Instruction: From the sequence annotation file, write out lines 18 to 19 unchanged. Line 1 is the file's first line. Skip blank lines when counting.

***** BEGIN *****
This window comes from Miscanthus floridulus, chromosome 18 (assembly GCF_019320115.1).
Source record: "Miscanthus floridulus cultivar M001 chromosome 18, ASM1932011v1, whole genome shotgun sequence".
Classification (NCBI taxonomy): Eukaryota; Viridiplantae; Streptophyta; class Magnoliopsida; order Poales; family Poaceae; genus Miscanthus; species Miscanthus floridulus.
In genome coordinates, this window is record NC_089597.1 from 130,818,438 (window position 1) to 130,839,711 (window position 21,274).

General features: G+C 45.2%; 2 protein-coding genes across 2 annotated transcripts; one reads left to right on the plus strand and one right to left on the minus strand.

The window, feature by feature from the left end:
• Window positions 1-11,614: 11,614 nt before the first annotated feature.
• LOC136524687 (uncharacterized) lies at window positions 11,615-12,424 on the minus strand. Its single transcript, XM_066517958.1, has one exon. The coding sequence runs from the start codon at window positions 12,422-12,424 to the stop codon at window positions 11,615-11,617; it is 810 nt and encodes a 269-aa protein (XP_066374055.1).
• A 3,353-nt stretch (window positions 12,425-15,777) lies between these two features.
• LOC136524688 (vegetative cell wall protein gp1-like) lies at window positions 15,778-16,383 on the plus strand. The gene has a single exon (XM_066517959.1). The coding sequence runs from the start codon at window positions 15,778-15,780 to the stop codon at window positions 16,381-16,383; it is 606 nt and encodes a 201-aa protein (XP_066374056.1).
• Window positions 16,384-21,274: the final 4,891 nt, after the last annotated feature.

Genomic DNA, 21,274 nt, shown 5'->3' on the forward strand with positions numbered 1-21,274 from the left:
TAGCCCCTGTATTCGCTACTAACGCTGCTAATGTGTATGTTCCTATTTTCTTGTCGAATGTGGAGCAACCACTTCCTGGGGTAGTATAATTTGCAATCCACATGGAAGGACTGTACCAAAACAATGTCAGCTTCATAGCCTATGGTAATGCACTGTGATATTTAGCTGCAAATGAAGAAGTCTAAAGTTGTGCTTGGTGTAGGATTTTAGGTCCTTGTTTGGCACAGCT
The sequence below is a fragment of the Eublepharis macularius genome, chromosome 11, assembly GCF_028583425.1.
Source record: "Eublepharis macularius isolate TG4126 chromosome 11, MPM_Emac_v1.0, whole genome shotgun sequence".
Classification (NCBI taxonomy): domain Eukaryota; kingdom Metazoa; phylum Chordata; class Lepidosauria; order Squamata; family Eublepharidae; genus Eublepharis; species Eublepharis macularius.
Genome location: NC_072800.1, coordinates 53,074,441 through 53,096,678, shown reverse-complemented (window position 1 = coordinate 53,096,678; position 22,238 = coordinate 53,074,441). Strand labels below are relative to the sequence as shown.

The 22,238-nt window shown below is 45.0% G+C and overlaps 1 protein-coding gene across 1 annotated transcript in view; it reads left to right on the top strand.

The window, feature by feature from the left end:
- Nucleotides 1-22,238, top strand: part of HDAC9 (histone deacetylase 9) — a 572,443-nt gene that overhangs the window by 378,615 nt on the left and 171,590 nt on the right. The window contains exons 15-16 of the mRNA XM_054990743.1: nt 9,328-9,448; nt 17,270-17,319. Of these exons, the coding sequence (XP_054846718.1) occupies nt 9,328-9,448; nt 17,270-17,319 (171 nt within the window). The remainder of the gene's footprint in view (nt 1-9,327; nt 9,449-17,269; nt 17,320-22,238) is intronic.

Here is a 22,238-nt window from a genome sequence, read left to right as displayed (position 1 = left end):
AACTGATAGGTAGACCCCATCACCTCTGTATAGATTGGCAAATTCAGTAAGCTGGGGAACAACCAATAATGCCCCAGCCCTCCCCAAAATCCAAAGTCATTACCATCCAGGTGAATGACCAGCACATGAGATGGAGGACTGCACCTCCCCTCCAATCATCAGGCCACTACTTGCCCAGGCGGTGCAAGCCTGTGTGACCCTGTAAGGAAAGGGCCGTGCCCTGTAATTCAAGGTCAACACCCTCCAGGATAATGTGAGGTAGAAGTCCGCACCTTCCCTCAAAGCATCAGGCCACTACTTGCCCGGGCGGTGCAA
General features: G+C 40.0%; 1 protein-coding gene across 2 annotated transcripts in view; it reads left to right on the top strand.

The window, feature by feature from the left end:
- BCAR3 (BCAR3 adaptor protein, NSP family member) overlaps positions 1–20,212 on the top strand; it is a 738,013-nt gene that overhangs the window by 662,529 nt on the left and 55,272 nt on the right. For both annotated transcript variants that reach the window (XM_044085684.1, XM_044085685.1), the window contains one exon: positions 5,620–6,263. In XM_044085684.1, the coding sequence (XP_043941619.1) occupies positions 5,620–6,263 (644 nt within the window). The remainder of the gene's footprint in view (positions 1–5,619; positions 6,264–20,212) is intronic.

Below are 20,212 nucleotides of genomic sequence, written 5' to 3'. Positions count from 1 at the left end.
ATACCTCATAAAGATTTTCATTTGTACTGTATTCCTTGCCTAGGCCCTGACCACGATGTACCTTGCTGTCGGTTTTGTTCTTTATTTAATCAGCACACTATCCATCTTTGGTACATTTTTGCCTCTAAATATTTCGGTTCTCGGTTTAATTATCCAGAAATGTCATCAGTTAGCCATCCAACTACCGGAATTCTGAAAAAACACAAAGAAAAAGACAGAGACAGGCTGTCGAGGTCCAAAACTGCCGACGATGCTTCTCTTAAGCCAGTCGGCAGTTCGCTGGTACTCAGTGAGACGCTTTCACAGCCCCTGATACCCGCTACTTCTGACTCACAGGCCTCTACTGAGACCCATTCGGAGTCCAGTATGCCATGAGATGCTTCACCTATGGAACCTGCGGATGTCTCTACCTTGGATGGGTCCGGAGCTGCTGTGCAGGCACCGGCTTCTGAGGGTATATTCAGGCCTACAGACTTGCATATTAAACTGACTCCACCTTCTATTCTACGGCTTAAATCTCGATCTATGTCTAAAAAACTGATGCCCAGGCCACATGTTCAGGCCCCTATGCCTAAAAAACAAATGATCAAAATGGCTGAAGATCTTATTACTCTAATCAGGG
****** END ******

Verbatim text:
The 22,238-nt window shown below is 45.0% G+C and overlaps 1 protein-coding gene across 1 annotated transcript in view; it reads left to right on the top strand.

The window, feature by feature from the left end: